How To Hire Competitively In A Talent Shortage
Today, more than two-thirds of organizations struggle to find skilled workers — up from 14% 10 years ago. And according to a 2019 survey of senior executives, this shortage of qualified talent tops the list of the “greatest emerging risks” to companies worldwide. By 2030, a recent study by Korn Ferry predicted vacant positions may be costing companies an estimated $8.5 trillion in unrealized revenue.
In commercial real estate, the talent shortage is hitting construction hardest of all, combining with factors like rising material costs to wallop the industry with rising construction costs. But no sector of the industry is immune.
"Capital is easy to get. There’s a lot of liquidity on the market. The deal flow is very vibrant. What’s holding companies back is that they can’t hire people to do the work," Kaye/Bassman Recruiting’s Managing Director of Construction and Real Estate Jeff Wittenberg said. "Companies that may have an opportunity to grow by 20% to 50% just can’t, because we just can’t find talent."
Wittenberg sees the shortage as a consequence of the 2008 recession. "The impact the Great Recession had in our industry was like blowing a hole in a bucket and everything pouring out," he said. "So many CRE and construction companies downsized. So many went out of business. And schools weren’t graduating as many people in real estate or in construction. It created a real gap in talent at all levels."
Today, Wittenberg said, the resulting inability to fill vacant positions is a problem for companies across the commercial real estate industry. But while available candidates with the right skills and qualifications may be scarce, they are out there, and there are things hiring managers can do to hire them out from under the competition.
Keep Things Moving
According to CRE Recruiting principal and founder Allison Weiss, one of the most practical things a company can do when they find a good fit is to pick up the pace.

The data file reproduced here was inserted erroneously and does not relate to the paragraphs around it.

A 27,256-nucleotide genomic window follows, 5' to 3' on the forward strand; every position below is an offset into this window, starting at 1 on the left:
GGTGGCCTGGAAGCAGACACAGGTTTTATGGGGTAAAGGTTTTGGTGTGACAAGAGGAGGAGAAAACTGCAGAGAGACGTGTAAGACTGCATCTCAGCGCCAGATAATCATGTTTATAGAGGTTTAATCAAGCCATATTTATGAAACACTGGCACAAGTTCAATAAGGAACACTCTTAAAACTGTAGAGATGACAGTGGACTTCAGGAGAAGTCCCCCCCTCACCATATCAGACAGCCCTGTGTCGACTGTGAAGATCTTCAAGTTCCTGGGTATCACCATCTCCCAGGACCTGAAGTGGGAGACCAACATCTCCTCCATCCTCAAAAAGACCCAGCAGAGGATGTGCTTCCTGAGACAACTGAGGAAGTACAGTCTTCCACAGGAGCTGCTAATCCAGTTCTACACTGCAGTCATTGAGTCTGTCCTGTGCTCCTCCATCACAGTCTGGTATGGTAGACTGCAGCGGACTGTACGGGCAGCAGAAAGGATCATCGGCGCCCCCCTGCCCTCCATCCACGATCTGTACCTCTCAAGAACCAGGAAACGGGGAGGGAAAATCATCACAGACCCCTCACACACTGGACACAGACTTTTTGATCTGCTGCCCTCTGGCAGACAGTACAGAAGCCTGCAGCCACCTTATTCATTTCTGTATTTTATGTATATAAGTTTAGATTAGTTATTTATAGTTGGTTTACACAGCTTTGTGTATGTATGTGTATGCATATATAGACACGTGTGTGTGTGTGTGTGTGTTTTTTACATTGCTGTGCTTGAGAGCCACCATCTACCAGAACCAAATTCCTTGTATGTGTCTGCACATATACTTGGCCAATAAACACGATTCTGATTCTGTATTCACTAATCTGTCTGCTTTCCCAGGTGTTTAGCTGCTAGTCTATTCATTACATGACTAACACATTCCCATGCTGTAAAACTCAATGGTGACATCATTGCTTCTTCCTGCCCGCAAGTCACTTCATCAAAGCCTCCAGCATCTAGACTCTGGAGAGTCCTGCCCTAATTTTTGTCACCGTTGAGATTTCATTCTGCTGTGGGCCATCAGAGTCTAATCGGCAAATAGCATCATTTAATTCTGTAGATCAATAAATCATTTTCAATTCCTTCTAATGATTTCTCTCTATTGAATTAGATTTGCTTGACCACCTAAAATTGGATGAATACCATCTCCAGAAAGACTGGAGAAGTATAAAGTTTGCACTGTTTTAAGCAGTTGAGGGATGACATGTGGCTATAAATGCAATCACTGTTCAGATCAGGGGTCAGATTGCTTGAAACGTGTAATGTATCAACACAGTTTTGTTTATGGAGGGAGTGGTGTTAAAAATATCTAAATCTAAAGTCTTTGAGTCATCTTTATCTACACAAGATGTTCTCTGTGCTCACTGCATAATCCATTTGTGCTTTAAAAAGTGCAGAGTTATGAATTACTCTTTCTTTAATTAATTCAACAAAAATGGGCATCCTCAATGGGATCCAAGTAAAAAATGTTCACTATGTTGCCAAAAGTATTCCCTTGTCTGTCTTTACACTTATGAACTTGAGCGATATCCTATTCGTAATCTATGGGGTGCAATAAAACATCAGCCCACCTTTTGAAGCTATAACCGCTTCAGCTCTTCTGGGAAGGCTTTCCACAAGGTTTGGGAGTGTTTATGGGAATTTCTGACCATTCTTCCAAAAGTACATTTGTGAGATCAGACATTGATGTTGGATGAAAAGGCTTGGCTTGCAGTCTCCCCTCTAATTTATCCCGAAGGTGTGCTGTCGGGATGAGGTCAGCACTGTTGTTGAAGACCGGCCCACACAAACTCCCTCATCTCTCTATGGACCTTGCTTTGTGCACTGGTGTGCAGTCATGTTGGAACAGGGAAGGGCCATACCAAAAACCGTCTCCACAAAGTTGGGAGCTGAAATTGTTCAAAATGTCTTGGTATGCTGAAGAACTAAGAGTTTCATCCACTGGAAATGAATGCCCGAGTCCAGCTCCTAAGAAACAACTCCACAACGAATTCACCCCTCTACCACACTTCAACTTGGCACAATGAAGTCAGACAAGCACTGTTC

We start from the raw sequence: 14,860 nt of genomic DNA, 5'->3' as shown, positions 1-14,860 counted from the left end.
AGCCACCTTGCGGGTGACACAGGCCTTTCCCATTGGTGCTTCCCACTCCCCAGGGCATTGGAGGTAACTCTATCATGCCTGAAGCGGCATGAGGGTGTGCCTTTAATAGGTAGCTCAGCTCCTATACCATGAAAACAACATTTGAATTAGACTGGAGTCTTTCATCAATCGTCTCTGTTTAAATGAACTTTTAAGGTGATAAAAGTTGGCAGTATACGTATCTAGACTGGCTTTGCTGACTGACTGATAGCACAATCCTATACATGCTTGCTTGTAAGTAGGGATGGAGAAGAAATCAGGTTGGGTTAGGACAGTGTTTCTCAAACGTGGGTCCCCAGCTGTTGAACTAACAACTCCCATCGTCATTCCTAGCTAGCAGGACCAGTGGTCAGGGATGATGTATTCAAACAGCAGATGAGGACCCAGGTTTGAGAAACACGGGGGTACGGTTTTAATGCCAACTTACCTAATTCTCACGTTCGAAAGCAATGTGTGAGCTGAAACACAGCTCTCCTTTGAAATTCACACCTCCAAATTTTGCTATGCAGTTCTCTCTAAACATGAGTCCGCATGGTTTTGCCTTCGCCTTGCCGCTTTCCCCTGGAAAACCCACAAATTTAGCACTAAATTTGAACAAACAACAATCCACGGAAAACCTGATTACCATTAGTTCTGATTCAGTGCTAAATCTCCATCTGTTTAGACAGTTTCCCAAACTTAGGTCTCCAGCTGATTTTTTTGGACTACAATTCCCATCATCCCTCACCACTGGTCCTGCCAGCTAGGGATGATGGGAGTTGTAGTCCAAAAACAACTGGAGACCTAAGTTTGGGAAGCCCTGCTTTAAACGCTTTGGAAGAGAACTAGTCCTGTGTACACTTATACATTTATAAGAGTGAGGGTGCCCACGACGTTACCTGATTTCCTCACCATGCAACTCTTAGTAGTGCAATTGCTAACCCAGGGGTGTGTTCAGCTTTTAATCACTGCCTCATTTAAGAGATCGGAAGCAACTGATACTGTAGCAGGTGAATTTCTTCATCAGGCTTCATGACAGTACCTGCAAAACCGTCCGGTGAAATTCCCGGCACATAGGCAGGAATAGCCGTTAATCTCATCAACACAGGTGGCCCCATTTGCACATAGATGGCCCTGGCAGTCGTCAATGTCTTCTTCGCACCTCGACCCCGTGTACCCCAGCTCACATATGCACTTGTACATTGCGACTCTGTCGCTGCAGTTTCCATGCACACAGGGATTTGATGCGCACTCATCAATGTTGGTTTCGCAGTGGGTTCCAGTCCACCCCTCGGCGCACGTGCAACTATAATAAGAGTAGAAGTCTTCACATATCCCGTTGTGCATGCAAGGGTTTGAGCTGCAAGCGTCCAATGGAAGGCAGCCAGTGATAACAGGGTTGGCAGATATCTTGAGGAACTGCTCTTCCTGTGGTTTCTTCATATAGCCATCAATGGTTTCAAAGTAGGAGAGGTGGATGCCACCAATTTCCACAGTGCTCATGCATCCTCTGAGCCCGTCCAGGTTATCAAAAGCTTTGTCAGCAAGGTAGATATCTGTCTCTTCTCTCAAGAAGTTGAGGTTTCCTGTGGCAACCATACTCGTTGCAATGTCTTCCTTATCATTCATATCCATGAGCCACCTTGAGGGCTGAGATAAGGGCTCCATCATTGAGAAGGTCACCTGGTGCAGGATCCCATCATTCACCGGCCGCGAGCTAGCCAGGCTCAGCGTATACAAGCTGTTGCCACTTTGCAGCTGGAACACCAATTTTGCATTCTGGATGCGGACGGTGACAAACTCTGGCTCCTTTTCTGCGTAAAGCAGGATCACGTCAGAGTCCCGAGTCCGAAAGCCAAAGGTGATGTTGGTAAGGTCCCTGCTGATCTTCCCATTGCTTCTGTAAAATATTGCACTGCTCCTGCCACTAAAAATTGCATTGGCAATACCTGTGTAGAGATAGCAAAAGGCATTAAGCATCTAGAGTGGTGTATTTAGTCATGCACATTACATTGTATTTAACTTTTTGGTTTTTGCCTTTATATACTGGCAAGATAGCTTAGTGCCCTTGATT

“The most successful clients that I work with are decisive and fast-moving when they find the candidate they like,” she said. “Moving quickly — not dragging out the interview process but trying to combine as many meetings as possible to avoid long delays — can help people overcome some of the challenges of a tight talent market.”
For every qualified middle management or executive position candidate searching for a new opportunity, there are multiple companies searching for that candidate. Wittenberg’s company Kaye/Bassman recommended taking a close look at marketing practices to help bring candidates to you.
These practices include optimizing the Careers page on a company's website, collaborating with marketing personnel to send newsletters or quarterly updates with job postings enclosed, and differentiating job postings from the competition.
For example, job postings should endeavor to "sell first and screen later." Look at how much space in a job listing is devoted to explaining the necessary requirements and qualifications, and how much is is devoted to selling the role’s attributes, the company's ideology, the great benefits and the opportunity for upward mobility.
It's no big secret that money talks. But to stay competitive in hiring, companies should be up to speed with the market and ready to make offers commensurate with — or even a step a head of — a healthy economy.
"We’re at a point where the market has been in such a healthy place for so long," Weiss said. "Clients may not anticipate or realize that we've reached a point where, if they're willing to be more aggressive from a compensation perspective, that will help edge out the competition."